Cultured CD34+ PBSCs transduced overnight on days 2–6 with murine retrovirus vector RD114-pseudotyped MFGS-CXCR4, expressed high levels of CXCR4 (Fig. 1). Either normal (nontransduced) CD34+ PBSCs or RD114-MFGS-gp91phox (phagocyte oxidase transmembrane subunit)–transduced CD34+ PBSCs were used as control (92% of cells transduced; not shown). CXCR4 transgene–positive hematopoietic progenitor cells expressed 11- to 18-fold more CXCR4 per cell (measured by mean fluorescence intensity) than normal or control-transduced cells (n = 5). CXCR4-transduced hematopoietic progenitors (five independent tests with CD34+ PBSCs from five different donors) sampled on culture day 6 demonstrated increased calcium flux SDF-1 response that was 160%–220% of naive cultured CD34+ PBSCs (Fig. 2, inset). Respective CXCR4-transduced PBSC migration over 30 minutes on day 6 in response to SDF-1 was on average 3.4-fold greater than migration of cultured control cell migration in response to SDF-1 (Fig. 2). These ex vivo results suggest CXCR4 transgene–enhanced migration and calcium-flux response to SDF-1. Since cells were not split into CD34+ and CD34− populations for the calcium flux and migration assays, it should be noted that upregulated naive CXCR4 on more differentiated cells in culture might have influenced the results.
In a NOD/SCID mouse study, we compared repopulation potential of CXCR4-transduced or normal (nontransduced) cells at day 6 of culture, in which each mouse was transplanted with the progeny from 4 × 106 CD34+ PBSCs seeded at culture initiation. At the day of transplantation, the CXCR4-transduced CD34+ cells expressed CXCR4 in >87%, compared with 8% naive CXCR4 expression in the normal (non-transduced) CD34+ population (Fig. 1; Table 1, column 5). After 6 weeks, BM of 10 mice transplanted with the CXCR4-transduced 6-day cultured CD34+ PBSCs demonstrated 19.9% ± 3.4% engraftment of human CD45+ cells, while BM of eight mice transplanted with the normal 6-day cultured CD34+ PBSCs demonstrated significantly lower (p < .01) engraftment (9.3% ± 1.3%; Fig. 3; Table 1, column 8).
Table Table 1.. Human cell engraftment in NOD/SCID mice, CXCR4-transgene expression and cell migration ex vivo
No. of CD34+PBSCs (×106)per mouse at initiation of culture
No. of CD34+CXCR4+cells (×106) transplanted per mouse, day 6
Mean human CD45+cell engraftment in bone marrow (%)
No. of mice transplanted
Naive CD34+ PBSCs
9.3 ± 1.3
19.9 ± 3.4
0.65 ± 0.1
Control-transduced CD34+ PBSCs
We previously reported accelerated loss of the NOD/ SCID mouse marrow repopulating potential of human CD34+ PBSCs between the 4th and 6th days of ex vivo culture . With CD34+ PBSCs from a different healthy volunteer, we compared NOD/SCID repopulation potential of CXCR4 and gp91phox control-transduced cells at day 6 of culture, in which each mouse was transplanted with the progeny from only 1 × 106 CD34+ PBSCs seeded at culture initiation. Under similar conditions, no engraftment of normal CD34+ PBSCs was seen in NOD/SCID mice in previous experiments (unpublished data). At the day of transplantation, the CXCR4-transduced PBSCs expressed CXCR4 in 95%, compared with <2% expression of naive CXCR4 in the control-transduced cell population. After 9 weeks, BM of the three mice transplanted with CXCR4-transduced hematopoietic progenitors demonstrated 0.65% ± 0.1% engraftment of human CD45+ cells, while no engraftment—as expected—was detected in the two mice transplanted with gp91phox control-transduced cells (Fig. 4 A, B; Table 1, column 8). Furthermore, all CD45+ human cells from NOD/SCID chimeric BM in the CXCR4-transduced group coexpressed high levels of CXCR4 transgene (Fig. 4C, D), which is characteristic of CXCR4-transduced cells ex vivo.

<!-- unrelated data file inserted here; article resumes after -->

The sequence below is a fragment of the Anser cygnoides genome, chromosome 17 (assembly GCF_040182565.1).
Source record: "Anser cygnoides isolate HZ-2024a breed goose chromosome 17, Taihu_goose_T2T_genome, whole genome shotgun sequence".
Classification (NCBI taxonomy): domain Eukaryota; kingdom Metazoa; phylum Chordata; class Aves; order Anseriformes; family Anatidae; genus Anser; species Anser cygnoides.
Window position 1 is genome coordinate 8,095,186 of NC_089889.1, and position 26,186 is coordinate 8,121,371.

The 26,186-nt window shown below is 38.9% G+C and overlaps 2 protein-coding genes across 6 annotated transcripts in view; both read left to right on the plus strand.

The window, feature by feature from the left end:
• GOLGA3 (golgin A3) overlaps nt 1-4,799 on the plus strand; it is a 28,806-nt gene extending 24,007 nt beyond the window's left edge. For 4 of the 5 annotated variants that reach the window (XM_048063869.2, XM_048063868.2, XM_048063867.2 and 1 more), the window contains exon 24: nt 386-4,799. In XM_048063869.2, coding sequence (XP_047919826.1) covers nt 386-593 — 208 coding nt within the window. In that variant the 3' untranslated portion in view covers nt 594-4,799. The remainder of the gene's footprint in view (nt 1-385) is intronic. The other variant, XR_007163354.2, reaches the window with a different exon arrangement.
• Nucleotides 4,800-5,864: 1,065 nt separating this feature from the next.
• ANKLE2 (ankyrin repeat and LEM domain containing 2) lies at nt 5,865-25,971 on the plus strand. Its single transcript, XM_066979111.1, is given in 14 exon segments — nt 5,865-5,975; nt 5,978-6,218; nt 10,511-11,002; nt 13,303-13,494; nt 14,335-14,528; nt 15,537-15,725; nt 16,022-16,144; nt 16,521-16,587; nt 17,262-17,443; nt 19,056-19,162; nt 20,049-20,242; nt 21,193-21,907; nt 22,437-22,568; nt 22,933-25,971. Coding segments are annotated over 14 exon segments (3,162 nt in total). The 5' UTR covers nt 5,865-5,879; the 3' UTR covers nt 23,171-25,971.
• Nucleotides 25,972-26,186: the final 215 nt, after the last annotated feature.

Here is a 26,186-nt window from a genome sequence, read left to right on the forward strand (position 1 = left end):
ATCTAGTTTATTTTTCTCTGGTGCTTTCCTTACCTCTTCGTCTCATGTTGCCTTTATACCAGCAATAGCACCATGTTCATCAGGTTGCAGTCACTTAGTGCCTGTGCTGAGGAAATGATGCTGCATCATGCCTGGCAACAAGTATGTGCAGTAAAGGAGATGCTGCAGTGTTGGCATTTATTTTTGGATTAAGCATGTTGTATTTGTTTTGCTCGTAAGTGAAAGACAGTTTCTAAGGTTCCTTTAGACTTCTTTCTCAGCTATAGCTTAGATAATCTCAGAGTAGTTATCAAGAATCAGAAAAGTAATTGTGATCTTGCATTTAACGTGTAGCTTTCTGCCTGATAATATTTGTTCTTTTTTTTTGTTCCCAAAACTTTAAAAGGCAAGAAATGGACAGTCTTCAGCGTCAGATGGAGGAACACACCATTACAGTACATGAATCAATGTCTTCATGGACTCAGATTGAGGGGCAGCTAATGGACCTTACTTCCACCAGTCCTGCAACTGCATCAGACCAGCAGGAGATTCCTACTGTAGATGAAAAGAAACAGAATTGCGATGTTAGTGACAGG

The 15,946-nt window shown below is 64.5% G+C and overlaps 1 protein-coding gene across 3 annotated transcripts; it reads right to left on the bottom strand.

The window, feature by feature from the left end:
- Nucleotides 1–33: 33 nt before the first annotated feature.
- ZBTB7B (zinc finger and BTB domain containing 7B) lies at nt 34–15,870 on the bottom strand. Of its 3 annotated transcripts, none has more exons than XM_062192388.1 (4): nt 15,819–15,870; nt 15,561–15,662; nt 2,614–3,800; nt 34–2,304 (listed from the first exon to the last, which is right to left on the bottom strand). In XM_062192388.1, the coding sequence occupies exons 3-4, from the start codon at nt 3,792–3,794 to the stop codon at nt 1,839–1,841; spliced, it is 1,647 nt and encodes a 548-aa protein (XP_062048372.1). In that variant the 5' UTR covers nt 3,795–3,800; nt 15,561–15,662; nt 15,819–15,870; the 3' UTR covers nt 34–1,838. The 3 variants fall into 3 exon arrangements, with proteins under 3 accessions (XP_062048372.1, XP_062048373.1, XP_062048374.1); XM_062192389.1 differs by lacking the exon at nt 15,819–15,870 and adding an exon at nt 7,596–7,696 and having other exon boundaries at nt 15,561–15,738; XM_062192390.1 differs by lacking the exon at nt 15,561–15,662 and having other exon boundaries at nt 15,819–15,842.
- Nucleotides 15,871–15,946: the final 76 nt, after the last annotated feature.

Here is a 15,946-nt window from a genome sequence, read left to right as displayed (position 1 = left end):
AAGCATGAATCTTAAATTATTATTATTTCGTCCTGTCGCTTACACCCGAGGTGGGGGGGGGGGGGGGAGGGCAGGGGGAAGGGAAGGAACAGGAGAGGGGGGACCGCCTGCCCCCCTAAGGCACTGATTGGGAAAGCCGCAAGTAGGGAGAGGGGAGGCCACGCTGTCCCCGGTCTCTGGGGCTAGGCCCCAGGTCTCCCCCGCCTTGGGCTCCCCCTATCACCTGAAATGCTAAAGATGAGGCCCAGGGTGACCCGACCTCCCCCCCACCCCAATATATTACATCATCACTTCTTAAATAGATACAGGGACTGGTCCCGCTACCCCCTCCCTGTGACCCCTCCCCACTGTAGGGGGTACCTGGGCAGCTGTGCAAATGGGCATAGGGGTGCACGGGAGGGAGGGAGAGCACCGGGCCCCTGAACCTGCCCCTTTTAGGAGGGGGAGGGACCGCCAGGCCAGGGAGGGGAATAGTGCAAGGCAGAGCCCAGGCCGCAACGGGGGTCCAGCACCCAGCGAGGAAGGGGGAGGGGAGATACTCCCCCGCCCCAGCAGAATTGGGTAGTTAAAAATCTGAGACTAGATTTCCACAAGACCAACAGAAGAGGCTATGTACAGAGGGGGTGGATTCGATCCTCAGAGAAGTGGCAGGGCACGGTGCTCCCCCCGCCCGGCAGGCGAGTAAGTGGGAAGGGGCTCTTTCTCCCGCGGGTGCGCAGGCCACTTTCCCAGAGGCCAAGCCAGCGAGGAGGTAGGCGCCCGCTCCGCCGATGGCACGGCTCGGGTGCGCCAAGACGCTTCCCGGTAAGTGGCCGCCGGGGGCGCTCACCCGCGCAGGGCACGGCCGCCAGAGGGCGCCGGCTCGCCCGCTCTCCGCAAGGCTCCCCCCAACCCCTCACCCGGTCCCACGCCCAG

The studies demonstrate that, under the prolonged ex vivo culture conditions, the CXCR4 transduction of CD34+ PBSCs results in significantly improved long-term NOD/ SCID engraftment conferred by transduction-mediated forced overexpression of CXCR4, and this is consistent with recently published data by Kahn et al. . Our results indicate that loss of marrow reconstitution potential of cultured HSCs not only is due to differentiation (and thus loss of self-renewal potential) but also may be preceded by loss of CXCR4 expression crucial for homing. This represents direct evidence that CXCR4 mediates HSC homing and engraftment to the BM, and it provides incentive for development of clinically applicable methods for increasing levels of expression of CXCR4 to enhance engraftment of ex vivo manipulated HSCs.